July 20, 2024

LetsTalk: the Tragedy of Billy Joel and why he excused himself from the songwriting business 28 years ago

Billy Joel has been asked countless times why he doesn’t write songs anymore, and his stock answer has always been the same. “It was time.” “Songwriting is hard.” “My standards for myself were too high.” And being the criminally charming man he is, nobody I’ve ever seen has dared question him any further.

Then I came across this interview in Vulture from 2018. And as far as I can tell, it’s the only time someone has really pushed him for a proper answer. It’s super ballsy. But ultimately it makes me feel weirdly sad for a guy who packs out Madison Square Garden for a day job.

here was a time when you thought your future might involve writing songs but not performing. Is it surprising that the opposite happened?

In retrospect there is an irony there. When I stopped writing songs — it was time. I couldn’t be as good as I wanted and that was driving me crazy. I was driving my loved ones crazy. I thought, this is ridiculous. So I stopped. But the performing, what else am I going to do? I talked to Bruce [Springsteen] about this. I talked to Sting and [Don] Henley: “Why are you still doing it?” They all had the same answer.

Which is what?

“That’s what I do.” But I made a lifetime out of it when I thought maybe I’d have a couple years, so I’m not complaining.

Those other guys still write songs. You don’t. What does that say about your relationship to making music compared to theirs?

Like I said, I couldn’t be as good as I wanted to be. I was always trying to feel like there was a real progression in my work, and eventually I realized I was only going to be X good. Because of that I knew I was going to beat myself up for not being better. So I stopped. That’s it.

Were your expectations for yourself realistic?

Well, I don’t know. But the business changed, too. Albums weren’t meaning what they used to mean in the marketplace. I grew up in the era where an album had to be substantial. It couldn’t be throwaway Christmas shit like Elvis used to do. Then the business changed. The last album I did, River of Dreams, was as good and maybe better than a lot of other albums that I had made, but it got no airplay.

What do you mean? “The River of Dreams” was a hit single.Yeah, that one song was a hit, but nothing else on the album did anything.

Didn’t that album sell millions of copies?The thing was, I put a lot of work into River of Dreams and it was as if the business had left me behind because there are substantial songs on that album that never went anywhere. So I said, “What’s the point of putting myself through writing and recording if it doesn’t mean what it’s supposed to mean out there in the world?”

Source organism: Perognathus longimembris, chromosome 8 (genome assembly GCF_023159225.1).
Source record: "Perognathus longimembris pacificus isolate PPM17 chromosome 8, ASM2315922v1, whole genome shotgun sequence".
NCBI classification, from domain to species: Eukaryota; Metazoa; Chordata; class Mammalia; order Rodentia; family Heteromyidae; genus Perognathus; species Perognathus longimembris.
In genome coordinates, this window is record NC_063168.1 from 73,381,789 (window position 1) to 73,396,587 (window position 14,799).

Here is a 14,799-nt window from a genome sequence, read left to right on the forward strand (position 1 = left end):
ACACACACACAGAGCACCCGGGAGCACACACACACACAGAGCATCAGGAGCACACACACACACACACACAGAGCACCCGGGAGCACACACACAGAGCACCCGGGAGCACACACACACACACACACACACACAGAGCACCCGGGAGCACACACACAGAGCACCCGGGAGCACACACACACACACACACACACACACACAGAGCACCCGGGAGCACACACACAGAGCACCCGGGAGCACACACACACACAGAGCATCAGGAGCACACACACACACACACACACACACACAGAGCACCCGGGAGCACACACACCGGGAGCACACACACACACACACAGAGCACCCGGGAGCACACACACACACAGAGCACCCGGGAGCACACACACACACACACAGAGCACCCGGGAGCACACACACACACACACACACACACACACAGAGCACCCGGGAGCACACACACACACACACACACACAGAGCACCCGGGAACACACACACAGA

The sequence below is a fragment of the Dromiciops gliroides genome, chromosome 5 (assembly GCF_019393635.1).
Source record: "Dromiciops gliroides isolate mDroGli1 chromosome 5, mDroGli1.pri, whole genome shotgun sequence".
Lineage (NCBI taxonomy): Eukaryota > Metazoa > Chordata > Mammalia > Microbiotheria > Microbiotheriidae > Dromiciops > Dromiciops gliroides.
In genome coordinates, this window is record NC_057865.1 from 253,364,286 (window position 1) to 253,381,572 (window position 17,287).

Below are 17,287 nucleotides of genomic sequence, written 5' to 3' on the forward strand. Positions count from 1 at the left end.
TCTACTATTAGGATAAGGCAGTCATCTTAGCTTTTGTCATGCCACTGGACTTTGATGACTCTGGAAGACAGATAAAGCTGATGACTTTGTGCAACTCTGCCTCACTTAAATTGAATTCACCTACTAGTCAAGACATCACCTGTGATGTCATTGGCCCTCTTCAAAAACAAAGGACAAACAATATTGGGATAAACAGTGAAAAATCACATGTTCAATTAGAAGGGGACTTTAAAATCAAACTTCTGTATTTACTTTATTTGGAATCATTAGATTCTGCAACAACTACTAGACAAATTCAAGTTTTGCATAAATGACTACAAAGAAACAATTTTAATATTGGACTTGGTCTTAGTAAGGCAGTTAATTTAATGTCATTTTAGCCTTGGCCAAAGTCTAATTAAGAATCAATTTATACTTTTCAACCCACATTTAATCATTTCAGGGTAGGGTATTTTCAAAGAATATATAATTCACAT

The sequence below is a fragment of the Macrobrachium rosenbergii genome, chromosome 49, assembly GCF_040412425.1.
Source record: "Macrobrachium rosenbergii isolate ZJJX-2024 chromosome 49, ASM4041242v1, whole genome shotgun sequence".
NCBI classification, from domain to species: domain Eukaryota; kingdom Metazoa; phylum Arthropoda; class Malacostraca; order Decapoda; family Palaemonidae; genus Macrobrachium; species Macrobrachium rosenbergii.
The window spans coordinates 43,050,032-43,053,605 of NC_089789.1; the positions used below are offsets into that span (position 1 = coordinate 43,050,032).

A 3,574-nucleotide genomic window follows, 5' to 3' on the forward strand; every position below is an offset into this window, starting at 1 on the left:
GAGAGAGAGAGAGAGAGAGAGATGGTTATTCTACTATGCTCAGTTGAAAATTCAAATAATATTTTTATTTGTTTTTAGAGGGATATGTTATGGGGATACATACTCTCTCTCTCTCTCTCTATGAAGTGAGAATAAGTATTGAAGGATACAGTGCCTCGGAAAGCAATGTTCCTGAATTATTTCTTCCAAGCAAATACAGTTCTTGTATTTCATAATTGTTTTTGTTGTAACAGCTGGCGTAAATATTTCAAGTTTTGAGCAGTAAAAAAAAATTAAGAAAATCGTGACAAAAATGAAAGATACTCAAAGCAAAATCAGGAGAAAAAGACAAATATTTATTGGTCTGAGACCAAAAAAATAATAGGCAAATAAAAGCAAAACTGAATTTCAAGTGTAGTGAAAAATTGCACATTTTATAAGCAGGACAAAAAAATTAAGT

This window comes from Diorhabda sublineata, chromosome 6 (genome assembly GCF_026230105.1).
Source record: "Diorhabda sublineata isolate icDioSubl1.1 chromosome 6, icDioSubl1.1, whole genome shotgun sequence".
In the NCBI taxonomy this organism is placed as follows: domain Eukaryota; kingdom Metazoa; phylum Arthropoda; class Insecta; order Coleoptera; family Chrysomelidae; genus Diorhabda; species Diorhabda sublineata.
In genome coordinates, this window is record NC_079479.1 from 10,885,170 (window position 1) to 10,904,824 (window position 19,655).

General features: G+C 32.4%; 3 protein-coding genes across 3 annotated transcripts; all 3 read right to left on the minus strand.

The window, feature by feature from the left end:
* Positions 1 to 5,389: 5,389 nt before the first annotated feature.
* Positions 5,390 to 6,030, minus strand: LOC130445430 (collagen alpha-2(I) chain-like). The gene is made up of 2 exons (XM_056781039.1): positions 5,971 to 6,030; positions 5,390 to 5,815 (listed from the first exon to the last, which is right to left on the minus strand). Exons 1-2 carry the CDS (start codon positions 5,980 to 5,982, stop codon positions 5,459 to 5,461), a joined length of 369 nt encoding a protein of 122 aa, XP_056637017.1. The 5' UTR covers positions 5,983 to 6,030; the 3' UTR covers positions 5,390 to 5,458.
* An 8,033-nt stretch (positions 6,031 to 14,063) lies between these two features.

So your motivation to write new music was about external validation?

You work so hard on your stuff and you want people to hear it. If it doesn’t get exposure — the nature of the album format is for that album to get disseminated and River of Dreams didn’t.

You’re crazy. How many more copies would River of Dreams have had to sell or singles would’ve needed to hit for you to keep going?

I don’t know. I just had higher expectations for it. Then the record company came in and said, “Okay, what’s your next album going to be?” And I went, “No, that’s it.”

You knew you were done 25 years ago?

I suppose inherently. The last song on River of Dreams is “Famous Last Words.” I’d realized that if a song wasn’t a hit single it didn’t matter, and I didn’t want to go in that direction. And look, it’s one thing if you own your recordings. I don’t. There was supposed to be a reversal of copyright back to me in 2013. Well, the record company dug in and got their battery of lawyers and we never got the stuff back. So I still don’t own my recordings. People wonder why there’ve been so many Billy Joel live albums and compilations. They’re not my idea. The record company owns all these recordings and can package them any way they want. As far as I’m concerned, I did 12 studio albums. The live crap and all these compilations — they don’t mean anything.

Songs in the Attic is a great live album, though.

Yeah, that’s one where I wanted it to be a certain thing and it was. And the first and second greatest-hits compilation — that was my idea. But after that it was all redundant crap.

So how much of your decision to stop recording was a fuck you to the music business?

I don’t know if any of it was that. Certain composers only have so much productivity in them. Mozart wrote more than 40 symphonies; Beethoven wrote 9. That difference doesn’t mean one guy was better than the other. And I always looked at the Beatles as a template. They did 12 studio albums. By the time I got to my 12th album, I didn’t think the quality trajectory was going to continue to go up. And I was more interested in other music.

In case that didn’t sufficiently bum you out, here are the final lyrics to the final song on Billy Joel’s final album.

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